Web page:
Activation of spinal and supraspinal cannabinoid-1 receptors leads to antinociception in a rat model of neuropathic spinal cord injury pain.Brain Res. 2011 Sep 15; 1412:44-54.BR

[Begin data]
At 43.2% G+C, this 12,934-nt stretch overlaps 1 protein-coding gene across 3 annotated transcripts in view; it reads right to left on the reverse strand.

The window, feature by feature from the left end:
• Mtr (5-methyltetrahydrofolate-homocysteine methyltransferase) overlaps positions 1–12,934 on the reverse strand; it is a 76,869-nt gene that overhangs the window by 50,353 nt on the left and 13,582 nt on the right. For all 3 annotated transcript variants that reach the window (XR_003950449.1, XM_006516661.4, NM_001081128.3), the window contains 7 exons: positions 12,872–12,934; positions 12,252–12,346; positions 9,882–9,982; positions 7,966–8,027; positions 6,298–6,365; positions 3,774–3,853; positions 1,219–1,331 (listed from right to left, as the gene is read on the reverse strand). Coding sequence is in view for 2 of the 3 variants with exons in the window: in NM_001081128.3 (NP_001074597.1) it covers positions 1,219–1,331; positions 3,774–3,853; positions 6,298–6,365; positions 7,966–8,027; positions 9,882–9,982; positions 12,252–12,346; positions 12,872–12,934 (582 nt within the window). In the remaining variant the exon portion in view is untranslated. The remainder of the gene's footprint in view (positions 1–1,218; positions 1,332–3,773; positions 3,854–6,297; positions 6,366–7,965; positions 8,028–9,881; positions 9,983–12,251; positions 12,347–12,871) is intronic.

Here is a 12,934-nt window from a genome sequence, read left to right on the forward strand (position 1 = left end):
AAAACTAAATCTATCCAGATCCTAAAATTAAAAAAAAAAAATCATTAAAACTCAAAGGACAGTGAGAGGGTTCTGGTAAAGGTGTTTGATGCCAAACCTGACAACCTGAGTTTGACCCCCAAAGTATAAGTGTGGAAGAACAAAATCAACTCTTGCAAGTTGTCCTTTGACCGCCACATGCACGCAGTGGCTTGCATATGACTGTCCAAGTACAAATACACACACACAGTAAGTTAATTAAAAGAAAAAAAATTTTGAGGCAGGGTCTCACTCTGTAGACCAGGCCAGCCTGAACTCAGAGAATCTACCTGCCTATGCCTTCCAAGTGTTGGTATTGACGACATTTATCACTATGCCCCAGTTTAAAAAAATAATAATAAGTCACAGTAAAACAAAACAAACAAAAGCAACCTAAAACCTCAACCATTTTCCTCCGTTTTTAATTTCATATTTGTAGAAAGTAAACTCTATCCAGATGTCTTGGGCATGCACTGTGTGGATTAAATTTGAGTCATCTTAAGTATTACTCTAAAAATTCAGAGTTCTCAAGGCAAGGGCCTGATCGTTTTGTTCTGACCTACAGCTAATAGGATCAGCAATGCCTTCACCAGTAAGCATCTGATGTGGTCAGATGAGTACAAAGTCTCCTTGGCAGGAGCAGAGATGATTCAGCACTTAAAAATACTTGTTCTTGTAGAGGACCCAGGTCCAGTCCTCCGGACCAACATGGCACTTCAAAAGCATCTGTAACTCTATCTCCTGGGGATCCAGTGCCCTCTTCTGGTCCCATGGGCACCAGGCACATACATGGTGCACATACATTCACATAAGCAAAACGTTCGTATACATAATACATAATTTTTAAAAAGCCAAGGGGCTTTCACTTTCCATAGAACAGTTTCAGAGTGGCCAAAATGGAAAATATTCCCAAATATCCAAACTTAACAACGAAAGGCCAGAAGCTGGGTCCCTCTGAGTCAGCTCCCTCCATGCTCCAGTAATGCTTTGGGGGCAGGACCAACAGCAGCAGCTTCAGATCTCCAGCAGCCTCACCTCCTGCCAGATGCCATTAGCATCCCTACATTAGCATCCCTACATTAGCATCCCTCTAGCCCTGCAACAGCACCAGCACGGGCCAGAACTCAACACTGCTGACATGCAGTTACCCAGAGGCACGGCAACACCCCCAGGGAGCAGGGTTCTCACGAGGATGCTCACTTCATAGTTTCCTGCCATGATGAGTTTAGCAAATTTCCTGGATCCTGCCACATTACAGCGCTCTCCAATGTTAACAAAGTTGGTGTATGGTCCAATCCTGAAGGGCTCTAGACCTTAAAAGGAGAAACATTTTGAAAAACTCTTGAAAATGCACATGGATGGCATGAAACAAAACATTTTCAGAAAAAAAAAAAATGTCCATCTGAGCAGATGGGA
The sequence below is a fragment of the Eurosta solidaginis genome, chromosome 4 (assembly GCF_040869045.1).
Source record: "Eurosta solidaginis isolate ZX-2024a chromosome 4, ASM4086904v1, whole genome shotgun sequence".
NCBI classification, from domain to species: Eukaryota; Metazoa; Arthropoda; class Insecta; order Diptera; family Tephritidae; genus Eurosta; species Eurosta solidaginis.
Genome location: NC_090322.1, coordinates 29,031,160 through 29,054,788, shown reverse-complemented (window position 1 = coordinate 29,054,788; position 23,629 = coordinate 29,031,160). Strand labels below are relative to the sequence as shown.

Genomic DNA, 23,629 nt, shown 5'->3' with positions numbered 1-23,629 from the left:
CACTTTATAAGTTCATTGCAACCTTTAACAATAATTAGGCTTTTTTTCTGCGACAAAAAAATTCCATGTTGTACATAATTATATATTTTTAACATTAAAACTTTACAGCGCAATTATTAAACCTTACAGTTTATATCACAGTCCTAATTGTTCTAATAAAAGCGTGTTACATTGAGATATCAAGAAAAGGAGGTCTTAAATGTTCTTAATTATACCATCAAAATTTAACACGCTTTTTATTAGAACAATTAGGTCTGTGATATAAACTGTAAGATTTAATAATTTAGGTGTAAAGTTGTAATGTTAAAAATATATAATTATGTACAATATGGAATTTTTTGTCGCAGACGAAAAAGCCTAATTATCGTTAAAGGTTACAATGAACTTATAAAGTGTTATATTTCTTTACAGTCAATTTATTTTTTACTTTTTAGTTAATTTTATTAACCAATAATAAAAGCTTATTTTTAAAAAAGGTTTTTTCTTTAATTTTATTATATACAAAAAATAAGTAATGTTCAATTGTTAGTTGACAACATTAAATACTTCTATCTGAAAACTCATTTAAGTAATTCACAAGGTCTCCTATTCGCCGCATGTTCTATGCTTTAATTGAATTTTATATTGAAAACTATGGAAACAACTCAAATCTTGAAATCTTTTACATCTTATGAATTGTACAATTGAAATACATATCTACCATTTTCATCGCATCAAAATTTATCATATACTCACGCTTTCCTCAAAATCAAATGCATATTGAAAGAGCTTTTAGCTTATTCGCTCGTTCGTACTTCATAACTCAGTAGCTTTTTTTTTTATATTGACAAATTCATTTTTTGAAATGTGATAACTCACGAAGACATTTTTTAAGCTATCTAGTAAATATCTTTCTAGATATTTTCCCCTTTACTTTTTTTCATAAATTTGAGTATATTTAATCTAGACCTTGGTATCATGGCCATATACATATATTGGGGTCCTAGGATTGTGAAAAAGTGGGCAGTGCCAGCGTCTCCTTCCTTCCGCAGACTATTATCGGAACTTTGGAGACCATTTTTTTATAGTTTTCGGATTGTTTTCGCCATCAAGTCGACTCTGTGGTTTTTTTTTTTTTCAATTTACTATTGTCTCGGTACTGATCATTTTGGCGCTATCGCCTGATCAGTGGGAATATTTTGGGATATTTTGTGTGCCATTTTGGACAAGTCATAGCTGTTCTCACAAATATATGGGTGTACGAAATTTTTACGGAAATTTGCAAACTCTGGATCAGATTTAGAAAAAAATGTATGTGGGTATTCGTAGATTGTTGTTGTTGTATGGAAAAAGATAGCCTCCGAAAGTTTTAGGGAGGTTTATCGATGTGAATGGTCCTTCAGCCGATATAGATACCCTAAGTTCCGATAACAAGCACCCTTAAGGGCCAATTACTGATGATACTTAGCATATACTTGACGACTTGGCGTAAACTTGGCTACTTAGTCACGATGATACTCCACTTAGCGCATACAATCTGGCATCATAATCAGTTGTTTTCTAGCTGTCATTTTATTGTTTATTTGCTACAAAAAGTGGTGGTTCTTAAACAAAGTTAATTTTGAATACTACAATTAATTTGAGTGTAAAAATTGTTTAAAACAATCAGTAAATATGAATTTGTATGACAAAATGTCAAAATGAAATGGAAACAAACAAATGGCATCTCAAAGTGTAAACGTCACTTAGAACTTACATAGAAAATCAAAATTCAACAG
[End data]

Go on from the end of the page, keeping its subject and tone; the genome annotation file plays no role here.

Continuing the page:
Activation of CNS cannabinoid subtype-1 (CB1) receptors has been shown to mediate the antinociceptive and other effects of systemically administered CB receptor agonists. The endogenous peptide CB receptor ligand hemopressin (HE) has previously demonstrated an antinociceptive effect in rats with a hind paw inflammation, without exhibiting characteristic CB1 receptor-mediated side-effects. The current study evaluated the effect of intrathecal (i.t.) and intracerebroventricular (i.c.v.) injection of HE in a rat model of neuropathic spinal cord injury (SCI) pain. The non-subtype selective CB receptor agonist WIN 55,212-2 was also centrally administered in SCI rats as a comparator. Four weeks following an acute compression of the mid-thoracic spinal cord, rats displayed markedly decreased hind paw withdrawal thresholds, indicative of below-level neuropathic pain. Central administration of WIN 55,212-2 significantly increased withdrawal thresholds, whereas HE did not. Hemopressin has been reported to block CB1 receptors in vitro, similar to the CB1 receptor antagonist rimonabant. Pretreatment with rimonabant completely blocked the antinociceptive effect of centrally administered WIN 55,212-2, but pretreatment with HE did not. While the data confirm that activation of either supraspinal or spinal CB1 receptors leads to significant antinociception in SCI rats, the current data do not support an antinociceptive effect from an acute blockade of central CB1 receptors, HE's putative antinociceptive mechanism, in neuropathic SCI rats. Although such a mechanism could be useful in other models of pain with a significant inflammatory component, the current data indicate that activation of CB1 receptors is needed to ameliorate neuropathic SCI pain.